I am only making 1 or 2 of each shaft. These are CV axle shafts for custom AWD car build.
I am leaning very strongly towards the the heat treat and then machine. I am going to reach out to my local heat treater today and see how long of a bar they can do and if they can hang them vertically. But, my thought would be to by a 6 or 12ft piece and have the whole bar heat treated to 45 Rc. That way I would have plenty of stock on hand to make axles. After machining, they are ready to go.
Depends how much you have to remove. If you HT the whole bar before machining and then remove a bunch of material you're going to have a softer part. A quenched bar cools slower in the center, so the outside is the hardest and it will be softer toward the core. I don't think that they'll be able to vertical quench a 12' bar either. Maybe your best option if you want to go that route is to have a small sample bar hardened and then machine it afterwards and have the hardness checked. You may find you want the raw bar hardened to 50 HRc so that your core is closer to where you'd like it.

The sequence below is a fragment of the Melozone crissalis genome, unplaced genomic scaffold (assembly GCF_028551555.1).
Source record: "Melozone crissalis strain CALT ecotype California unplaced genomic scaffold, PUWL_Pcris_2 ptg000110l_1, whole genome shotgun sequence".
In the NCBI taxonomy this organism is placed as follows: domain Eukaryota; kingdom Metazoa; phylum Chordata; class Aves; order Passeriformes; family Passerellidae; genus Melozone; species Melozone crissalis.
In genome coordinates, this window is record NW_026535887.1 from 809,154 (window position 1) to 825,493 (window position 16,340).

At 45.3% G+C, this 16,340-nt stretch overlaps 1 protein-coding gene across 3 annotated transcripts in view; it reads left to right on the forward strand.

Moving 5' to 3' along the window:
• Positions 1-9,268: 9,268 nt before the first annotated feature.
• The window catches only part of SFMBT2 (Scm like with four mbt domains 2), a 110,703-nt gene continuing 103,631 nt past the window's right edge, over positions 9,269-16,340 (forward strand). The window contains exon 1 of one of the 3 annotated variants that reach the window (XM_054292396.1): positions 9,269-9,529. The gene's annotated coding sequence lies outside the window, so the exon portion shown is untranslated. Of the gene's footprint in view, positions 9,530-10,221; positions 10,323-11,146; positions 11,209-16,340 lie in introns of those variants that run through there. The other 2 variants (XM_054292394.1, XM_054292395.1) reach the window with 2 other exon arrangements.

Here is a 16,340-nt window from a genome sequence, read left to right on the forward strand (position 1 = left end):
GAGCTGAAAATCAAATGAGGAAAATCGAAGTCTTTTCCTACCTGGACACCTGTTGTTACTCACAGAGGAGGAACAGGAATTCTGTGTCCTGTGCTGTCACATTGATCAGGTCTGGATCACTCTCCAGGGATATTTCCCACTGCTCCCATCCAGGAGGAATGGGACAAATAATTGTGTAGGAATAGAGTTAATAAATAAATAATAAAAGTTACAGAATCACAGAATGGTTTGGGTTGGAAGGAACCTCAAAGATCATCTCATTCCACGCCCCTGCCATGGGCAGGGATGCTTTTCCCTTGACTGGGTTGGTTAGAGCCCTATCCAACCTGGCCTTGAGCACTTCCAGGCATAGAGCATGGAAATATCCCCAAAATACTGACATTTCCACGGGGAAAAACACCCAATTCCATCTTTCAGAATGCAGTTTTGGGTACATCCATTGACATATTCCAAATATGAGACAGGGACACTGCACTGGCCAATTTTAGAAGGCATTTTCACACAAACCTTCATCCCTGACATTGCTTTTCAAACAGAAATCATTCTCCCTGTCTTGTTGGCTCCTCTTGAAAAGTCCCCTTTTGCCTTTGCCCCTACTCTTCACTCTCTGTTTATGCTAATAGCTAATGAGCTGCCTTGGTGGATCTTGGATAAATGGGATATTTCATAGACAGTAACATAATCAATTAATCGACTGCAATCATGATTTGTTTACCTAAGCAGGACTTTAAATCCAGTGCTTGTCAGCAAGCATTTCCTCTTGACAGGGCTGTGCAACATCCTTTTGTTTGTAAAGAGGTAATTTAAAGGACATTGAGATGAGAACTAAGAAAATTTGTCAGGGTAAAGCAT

Keep in mind, this will raise your tooling costs; as Bob noted, it's usually a much better idea to rough out first and leave finishing stock for after heat treat so there's not a lot of machining of very hard material. It will be especially brutal on any HSS tooling, and even carbide will take a beating cutting splines from solid at 45- 50ish HRc.